IT-Governance Framework Considering Service Quality and Information Security in Banks in India

IT-Governance Framework Considering Service Quality and Information Security in Banks in India

Ranjit Singh (Indian Institute of Information Technology, Allahabad, India), Bhartrihari Pandiya (Indian Institute of Information Technology, Allahabad, India), Chandra Kant Upadhyay (Indian Institute of Information Technology, Allahabad, India) and Manas K. Singh (Indian Institute of Information Technology, Allahabad, India)
DOI: 10.4018/IJHCITP.2020010105

Abstract

This study proposes an IT-Governance framework for the Indian Banking Industry. This research explores the factors predicting customer loyalty in retail banking. The classical SERVQUAL model that captures consumer insight of a service along the five dimensions (reliability, assurance, tangibles, empathy, responsiveness) and is combined with three critical factors of cyber / information security, namely confidentiality, integrity and availability (CIA) to generate a conceptual framework for IT-governance in Indian Banking. A survey with more than 150 respondents was conducted. The study concludes that customers have a moderate to low perception on current Indian banking infrastructure and other dimensions of services quality it provides, while a highly favourable perception of the parameters of information security and hence, it can be leveraged to implement certain critical policies of the government with requires confidentiality and integrity.
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Introduction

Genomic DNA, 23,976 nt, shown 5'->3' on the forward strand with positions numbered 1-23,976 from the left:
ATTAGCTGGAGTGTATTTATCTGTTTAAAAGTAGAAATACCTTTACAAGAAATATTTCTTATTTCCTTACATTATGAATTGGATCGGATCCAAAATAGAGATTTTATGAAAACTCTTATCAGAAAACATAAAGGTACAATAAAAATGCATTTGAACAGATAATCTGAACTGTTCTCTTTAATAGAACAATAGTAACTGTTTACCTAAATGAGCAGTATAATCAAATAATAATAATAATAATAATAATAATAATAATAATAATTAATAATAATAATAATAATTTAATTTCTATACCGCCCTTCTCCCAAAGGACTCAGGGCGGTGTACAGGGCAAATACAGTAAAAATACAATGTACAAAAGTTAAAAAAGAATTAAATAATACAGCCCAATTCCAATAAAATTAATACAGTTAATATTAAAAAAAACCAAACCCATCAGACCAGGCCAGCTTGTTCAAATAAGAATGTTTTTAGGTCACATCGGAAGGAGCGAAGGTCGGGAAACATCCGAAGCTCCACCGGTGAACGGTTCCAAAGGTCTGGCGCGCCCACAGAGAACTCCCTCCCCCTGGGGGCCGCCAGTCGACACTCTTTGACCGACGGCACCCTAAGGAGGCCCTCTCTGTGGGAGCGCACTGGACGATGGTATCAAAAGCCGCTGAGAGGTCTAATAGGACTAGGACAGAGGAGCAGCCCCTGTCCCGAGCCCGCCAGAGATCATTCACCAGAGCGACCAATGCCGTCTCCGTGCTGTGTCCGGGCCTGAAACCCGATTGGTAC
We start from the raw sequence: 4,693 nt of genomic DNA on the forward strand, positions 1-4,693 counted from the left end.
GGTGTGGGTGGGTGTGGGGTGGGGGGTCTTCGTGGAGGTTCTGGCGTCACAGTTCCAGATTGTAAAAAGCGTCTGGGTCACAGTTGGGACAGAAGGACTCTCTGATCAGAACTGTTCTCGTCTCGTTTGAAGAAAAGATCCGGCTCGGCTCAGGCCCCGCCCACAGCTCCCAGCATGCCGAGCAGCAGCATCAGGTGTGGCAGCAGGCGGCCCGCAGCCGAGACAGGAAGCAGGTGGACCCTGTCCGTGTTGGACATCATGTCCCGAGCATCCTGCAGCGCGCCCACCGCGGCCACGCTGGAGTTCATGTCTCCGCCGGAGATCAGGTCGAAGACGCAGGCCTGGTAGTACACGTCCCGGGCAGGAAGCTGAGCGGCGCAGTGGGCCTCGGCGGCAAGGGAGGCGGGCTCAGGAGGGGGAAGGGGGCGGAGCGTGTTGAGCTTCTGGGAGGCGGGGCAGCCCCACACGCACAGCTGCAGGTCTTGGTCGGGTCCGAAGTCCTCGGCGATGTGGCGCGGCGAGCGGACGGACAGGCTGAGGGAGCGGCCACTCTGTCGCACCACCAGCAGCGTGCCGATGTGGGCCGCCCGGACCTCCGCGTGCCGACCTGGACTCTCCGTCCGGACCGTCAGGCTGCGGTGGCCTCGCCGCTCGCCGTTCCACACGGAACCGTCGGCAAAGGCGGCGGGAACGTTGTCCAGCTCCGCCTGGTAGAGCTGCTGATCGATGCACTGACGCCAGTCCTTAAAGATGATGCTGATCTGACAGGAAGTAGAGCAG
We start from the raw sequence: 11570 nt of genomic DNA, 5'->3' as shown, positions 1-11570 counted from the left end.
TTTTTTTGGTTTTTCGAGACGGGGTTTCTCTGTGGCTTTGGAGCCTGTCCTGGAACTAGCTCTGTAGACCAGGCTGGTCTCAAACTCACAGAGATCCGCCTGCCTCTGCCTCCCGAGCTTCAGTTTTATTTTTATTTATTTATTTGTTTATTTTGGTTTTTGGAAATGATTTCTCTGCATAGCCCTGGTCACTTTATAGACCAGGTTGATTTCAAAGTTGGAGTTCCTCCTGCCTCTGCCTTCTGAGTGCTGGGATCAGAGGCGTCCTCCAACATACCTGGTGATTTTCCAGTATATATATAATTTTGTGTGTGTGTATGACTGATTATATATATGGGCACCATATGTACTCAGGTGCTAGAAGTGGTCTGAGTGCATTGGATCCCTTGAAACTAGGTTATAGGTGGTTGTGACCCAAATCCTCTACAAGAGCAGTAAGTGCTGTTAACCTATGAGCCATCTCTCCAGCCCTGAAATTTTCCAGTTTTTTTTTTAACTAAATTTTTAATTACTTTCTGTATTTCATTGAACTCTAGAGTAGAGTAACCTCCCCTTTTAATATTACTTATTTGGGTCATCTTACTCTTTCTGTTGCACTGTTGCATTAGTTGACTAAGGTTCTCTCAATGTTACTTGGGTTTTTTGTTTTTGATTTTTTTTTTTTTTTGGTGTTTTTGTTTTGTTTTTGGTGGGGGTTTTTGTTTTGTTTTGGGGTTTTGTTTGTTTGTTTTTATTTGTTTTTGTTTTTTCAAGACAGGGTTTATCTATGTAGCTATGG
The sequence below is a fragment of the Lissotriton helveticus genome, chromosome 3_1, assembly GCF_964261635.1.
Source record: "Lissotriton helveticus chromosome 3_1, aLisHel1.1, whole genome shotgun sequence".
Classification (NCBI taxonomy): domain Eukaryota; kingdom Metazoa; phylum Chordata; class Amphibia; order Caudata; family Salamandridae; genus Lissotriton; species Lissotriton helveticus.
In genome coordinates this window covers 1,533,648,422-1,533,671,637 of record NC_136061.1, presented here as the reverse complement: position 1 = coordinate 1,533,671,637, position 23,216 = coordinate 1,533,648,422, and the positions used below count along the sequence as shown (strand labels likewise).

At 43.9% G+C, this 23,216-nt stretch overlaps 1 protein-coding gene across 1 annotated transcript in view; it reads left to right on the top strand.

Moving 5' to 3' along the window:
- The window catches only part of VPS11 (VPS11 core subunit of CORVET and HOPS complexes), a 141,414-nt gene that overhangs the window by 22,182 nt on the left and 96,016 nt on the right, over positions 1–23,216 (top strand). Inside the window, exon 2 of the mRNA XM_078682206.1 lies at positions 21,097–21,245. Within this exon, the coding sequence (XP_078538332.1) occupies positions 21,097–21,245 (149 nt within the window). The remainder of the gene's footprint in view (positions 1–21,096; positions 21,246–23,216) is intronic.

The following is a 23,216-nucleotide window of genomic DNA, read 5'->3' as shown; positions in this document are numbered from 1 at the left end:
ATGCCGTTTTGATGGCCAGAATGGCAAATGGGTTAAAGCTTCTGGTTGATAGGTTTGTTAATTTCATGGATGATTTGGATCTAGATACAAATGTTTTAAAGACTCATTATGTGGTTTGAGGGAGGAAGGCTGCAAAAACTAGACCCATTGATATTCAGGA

The Indian Banking System has gone through lot of changes in its structure and functioning since the liberalization of the economy in 1991. With increasing number of foreign multinational corporations entering the market-place, the competition in the market has increased greatly and a lot of customer-centric strategies are being developed for sustainable competitive advantage. The increased use of information technology has accelerated the competition. Thus, increased competition, highly educated consumers are forcing banking industries to review customer service strategies. Numerous studies have identified the significance of service quality in achieving customer satisfaction and creating customer loyalty in banking sector (Berry et al., 1989; Cronin et al., 2000; Kang & James, 2004). Service quality plays a major role in order to retain existing customers and acquire new ones, reduce costs, enhance corporate image, generate positive word-of-mouth recommendation, and improve profitability (Berry et al., 1989; Cronin et al., 2000; Kang & James, 2004; Reichheld & Sasser, 1990; Rust & Zahorik, 1993; Yoon & Suh, 2004). Improved service quality in banks can also gain a competitive edge in terms of higher revenue, customer loyalty and customer retention (Kumar et al., 2010). In today’s world, globalization, privatization and liberalization have contributed for increased use of information technology in banking industry. In this era of information technology, customers are also concerned about service quality in relation to information technology provided by the banks (Agrawal, 2014). This is because every bank is offering online banking transaction. Customers’ have shifted their focus to selection of bank based on high quality service of information technology provided by bank. Thus, banks have recognized the fact that providing high service quality of information technology can gain and attain customers (Hongxiu, 2009) apart from catering to the issue of data security and utmost protection and it can be achieved by using the latest Information and Communications Technology (ICT) (Ruivo, Santos, & Oliveira, 2019). The usage of ICT facilitates the management of projects and learning opportunities for mutual learning (Georgiadou et al., 2017). High service quality of information technology becomes a critical factor for the success of a business based on e-transactions (Zeithaml et al., 2002). Apart from the other competencies and strengths unrelated to information technology, this also motivates and stimulates a sense of development to reach the top level (Colomo et al., 2010). The technology coupled with human and social factors affects the performance and development of the team members (Fernández-Sanz & Misra, 2011) and it requires a high intensity of coordination and cooperation between the various stakeholders to make it possible (Misra et al., 2012).

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